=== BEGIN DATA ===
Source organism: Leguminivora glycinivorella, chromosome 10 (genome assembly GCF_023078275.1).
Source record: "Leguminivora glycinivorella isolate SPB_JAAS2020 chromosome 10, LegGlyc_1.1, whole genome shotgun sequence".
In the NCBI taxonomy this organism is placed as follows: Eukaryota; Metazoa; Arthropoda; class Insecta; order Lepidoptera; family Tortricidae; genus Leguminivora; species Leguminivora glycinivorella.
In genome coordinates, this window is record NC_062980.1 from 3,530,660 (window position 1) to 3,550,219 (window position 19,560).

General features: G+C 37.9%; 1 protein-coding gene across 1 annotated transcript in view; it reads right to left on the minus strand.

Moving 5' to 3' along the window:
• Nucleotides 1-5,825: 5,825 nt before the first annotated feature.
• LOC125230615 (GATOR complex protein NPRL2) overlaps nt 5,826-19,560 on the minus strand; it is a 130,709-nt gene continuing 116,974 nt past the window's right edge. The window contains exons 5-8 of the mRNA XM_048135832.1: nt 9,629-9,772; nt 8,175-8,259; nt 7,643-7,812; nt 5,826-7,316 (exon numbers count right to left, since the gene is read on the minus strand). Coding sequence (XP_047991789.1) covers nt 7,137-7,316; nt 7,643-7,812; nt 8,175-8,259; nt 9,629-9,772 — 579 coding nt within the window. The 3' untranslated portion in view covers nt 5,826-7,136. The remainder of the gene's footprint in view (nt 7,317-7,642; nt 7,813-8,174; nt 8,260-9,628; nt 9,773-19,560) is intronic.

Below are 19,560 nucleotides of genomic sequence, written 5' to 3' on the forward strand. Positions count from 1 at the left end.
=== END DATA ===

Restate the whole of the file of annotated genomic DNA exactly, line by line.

Source organism: Leguminivora glycinivorella, chromosome 10 (genome assembly GCF_023078275.1).
Source record: "Leguminivora glycinivorella isolate SPB_JAAS2020 chromosome 10, LegGlyc_1.1, whole genome shotgun sequence".
In the NCBI taxonomy this organism is placed as follows: Eukaryota; Metazoa; Arthropoda; class Insecta; order Lepidoptera; family Tortricidae; genus Leguminivora; species Leguminivora glycinivorella.
In genome coordinates, this window is record NC_062980.1 from 3,530,660 (window position 1) to 3,550,219 (window position 19,560).

General features: G+C 37.9%; 1 protein-coding gene across 1 annotated transcript in view; it reads right to left on the minus strand.

Moving 5' to 3' along the window:
• Nucleotides 1-5,825: 5,825 nt before the first annotated feature.
• LOC125230615 (GATOR complex protein NPRL2) overlaps nt 5,826-19,560 on the minus strand; it is a 130,709-nt gene continuing 116,974 nt past the window's right edge. The window contains exons 5-8 of the mRNA XM_048135832.1: nt 9,629-9,772; nt 8,175-8,259; nt 7,643-7,812; nt 5,826-7,316 (exon numbers count right to left, since the gene is read on the minus strand). Coding sequence (XP_047991789.1) covers nt 7,137-7,316; nt 7,643-7,812; nt 8,175-8,259; nt 9,629-9,772 — 579 coding nt within the window. The 3' untranslated portion in view covers nt 5,826-7,136. The remainder of the gene's footprint in view (nt 7,317-7,642; nt 7,813-8,174; nt 8,260-9,628; nt 9,773-19,560) is intronic.

Below are 19,560 nucleotides of genomic sequence, written 5' to 3' on the forward strand. Positions count from 1 at the left end.